Today I’m pleased to welcome GJ Moffat to the blog. GJ Moffat’s novels include Daisy Chain, Protection and Blindside. His latest, Blackwater, was published by Fahrenheit Press on 16 May 2017.
He kindly answered a few of my questions.
1. Tell us a little about Blackwater.
I replied to a blogger asking me to describe what the book was about as follows: “A good man. Some very bad men. A love story. A crime story”. That sums it up perfectly. I’ve had five books published now and I think it’s the best thing I’ve written and I’m so pleased that Fahrenheit Press picked it up for publication.
It’s a small town crime noir set in Cape Cod. The central character is Early Simms, a local sheriff’s deputy who grew up in the town with big plans on being a professional football star. But a tragedy in his teenage years led to him never leaving the town. While it is absolutely a crime novel at heart, I never lost sight of the relationship at the core of the book between Early and his returning high school sweetheart, Kate Foley. When I was writing it I had a post-it note permanently stuck to the bottom of my screen to remind myself. It just said: “It’s a love story”. Early ultimately finds himself in the middle of a storm of violence that threatens the life he has built and he has to confront the men responsible for the violence or risk losing everything.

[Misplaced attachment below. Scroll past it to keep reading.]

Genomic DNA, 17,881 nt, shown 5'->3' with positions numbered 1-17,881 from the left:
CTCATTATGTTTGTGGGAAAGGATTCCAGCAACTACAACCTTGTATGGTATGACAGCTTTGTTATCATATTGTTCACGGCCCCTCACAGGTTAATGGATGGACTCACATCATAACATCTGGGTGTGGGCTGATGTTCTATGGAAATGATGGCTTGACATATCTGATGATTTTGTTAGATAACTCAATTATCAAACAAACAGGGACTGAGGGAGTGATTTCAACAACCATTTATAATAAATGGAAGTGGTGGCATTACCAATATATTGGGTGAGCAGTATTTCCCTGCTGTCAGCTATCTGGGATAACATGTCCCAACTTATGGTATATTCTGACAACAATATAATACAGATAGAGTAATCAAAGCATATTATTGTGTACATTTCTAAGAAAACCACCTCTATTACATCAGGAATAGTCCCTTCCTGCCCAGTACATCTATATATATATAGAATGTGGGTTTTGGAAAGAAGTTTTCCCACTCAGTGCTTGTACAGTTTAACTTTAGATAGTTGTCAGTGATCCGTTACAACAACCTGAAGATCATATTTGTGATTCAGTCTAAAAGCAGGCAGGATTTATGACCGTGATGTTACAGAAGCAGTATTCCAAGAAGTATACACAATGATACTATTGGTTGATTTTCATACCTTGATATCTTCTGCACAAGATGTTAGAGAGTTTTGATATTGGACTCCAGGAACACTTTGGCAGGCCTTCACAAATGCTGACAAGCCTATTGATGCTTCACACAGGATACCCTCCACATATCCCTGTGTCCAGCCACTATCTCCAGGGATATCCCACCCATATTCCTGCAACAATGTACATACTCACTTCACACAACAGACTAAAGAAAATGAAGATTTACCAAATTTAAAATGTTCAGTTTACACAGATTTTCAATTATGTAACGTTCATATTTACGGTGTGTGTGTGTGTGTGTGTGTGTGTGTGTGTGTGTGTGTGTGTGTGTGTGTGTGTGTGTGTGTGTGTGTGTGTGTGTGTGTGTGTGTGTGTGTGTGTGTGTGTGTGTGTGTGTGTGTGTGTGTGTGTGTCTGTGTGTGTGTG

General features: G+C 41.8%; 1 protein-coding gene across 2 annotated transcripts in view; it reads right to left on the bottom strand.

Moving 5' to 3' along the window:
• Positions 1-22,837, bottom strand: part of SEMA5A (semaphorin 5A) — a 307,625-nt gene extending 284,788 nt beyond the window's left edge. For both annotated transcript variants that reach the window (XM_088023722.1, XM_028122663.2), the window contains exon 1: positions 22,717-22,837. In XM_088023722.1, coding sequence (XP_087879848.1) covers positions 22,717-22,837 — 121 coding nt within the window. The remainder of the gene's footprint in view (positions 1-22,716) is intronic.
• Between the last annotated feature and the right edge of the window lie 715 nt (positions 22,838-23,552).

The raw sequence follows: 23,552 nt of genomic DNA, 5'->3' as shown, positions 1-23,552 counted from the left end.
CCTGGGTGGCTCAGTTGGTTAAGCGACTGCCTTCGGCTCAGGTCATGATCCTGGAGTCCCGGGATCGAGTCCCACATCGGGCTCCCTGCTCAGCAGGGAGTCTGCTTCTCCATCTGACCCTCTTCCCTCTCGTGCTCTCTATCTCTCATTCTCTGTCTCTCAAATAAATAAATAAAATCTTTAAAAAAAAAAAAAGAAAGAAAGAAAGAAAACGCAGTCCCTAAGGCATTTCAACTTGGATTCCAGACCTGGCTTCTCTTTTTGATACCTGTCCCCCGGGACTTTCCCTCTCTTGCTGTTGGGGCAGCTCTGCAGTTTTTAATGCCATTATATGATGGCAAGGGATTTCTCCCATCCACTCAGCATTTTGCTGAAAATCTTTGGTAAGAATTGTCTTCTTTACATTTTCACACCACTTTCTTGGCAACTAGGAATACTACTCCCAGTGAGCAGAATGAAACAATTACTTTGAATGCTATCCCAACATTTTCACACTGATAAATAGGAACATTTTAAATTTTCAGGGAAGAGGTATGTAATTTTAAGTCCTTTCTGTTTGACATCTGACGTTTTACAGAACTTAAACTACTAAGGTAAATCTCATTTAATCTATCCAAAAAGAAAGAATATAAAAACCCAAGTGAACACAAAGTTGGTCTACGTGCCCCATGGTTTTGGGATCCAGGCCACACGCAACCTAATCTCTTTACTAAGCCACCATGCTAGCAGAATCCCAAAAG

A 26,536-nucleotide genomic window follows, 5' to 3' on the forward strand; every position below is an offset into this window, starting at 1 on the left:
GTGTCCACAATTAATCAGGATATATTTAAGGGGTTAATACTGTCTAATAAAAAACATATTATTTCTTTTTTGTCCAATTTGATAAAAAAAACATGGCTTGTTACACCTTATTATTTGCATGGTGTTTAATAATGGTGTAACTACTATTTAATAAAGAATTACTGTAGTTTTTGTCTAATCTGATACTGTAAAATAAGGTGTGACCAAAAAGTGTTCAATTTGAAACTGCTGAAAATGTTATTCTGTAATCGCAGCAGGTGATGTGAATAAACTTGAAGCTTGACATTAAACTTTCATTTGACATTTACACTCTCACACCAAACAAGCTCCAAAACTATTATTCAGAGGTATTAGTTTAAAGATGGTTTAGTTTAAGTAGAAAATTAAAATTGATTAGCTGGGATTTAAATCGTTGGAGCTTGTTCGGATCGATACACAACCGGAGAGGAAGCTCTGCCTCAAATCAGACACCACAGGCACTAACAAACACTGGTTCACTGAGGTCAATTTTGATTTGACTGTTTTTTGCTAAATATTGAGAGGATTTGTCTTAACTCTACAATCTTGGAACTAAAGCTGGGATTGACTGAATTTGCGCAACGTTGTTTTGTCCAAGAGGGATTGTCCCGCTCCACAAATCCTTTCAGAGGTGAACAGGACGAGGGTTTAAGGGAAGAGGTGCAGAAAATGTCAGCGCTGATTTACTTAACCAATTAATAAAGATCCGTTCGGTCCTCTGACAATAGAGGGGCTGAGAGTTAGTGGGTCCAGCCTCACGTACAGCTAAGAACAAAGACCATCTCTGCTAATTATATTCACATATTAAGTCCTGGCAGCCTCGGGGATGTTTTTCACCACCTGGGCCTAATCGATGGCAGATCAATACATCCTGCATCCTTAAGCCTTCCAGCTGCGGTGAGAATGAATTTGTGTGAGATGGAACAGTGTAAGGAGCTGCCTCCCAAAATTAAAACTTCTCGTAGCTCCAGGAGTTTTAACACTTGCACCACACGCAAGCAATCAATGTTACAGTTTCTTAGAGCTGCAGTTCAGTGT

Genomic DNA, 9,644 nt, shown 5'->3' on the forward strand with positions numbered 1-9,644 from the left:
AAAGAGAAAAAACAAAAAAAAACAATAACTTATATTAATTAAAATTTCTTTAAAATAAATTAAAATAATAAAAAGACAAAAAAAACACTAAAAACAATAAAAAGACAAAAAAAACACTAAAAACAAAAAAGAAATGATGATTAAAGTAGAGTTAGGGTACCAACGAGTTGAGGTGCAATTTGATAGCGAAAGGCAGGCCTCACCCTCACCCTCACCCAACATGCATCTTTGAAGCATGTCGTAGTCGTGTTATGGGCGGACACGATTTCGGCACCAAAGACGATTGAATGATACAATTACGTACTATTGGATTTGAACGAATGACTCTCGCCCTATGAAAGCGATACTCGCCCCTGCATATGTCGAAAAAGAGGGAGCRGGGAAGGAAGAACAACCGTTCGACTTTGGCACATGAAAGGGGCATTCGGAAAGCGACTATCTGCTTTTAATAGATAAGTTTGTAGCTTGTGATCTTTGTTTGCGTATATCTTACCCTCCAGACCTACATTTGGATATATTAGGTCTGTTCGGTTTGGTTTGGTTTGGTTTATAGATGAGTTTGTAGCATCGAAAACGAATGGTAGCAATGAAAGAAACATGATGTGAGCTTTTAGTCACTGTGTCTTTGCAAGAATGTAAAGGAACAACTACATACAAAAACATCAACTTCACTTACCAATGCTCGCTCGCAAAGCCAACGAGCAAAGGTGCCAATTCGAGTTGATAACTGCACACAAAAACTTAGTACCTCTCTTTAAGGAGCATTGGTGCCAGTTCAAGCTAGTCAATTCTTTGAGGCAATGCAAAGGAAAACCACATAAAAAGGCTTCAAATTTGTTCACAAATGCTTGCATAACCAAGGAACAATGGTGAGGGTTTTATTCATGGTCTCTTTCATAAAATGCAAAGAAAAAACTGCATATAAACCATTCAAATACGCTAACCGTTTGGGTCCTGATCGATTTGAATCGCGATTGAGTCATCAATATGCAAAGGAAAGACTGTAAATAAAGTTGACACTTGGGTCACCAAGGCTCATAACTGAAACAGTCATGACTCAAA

2. What inspired the book?
I love American crime fiction and I wanted to write something that I would like to read myself. I particularly like small-scale dramas with a focus on characters; books by James Lee Burke and Elmore Leonard. I’ve been to Cape Cod twice now on holiday and it just seemed like the perfect setting – juxtaposing the idyllic New England setting with dark criminality. The fictional town of Blackwater is actually based on Falmouth – both where it is located on the Cape and the layout of the town itself.
3. Are you a plan, plan, plan writer or do you sit down and see where the words take you?
I’ve written books in different ways. For this one, it was mainly the latter – letting the story evolve naturally. I felt that for this kind of book that would work best. I’m really glad I went with that. I have felt in the past when planning a story in detail that it sort of hemmed me in; and didn’t allow for a natural flow.
4. Is there still anything about the process of creating a novel that still surprises you?
It’s weird, I think, but I still get quite emotional at times when writing the book – as if I am reading it myself for the first time and just getting immersed in the characters and their lives. I’m always surprised by how that gets to me.
5. What do you do when you aren’t writing? What do you do to relax and get away from it all?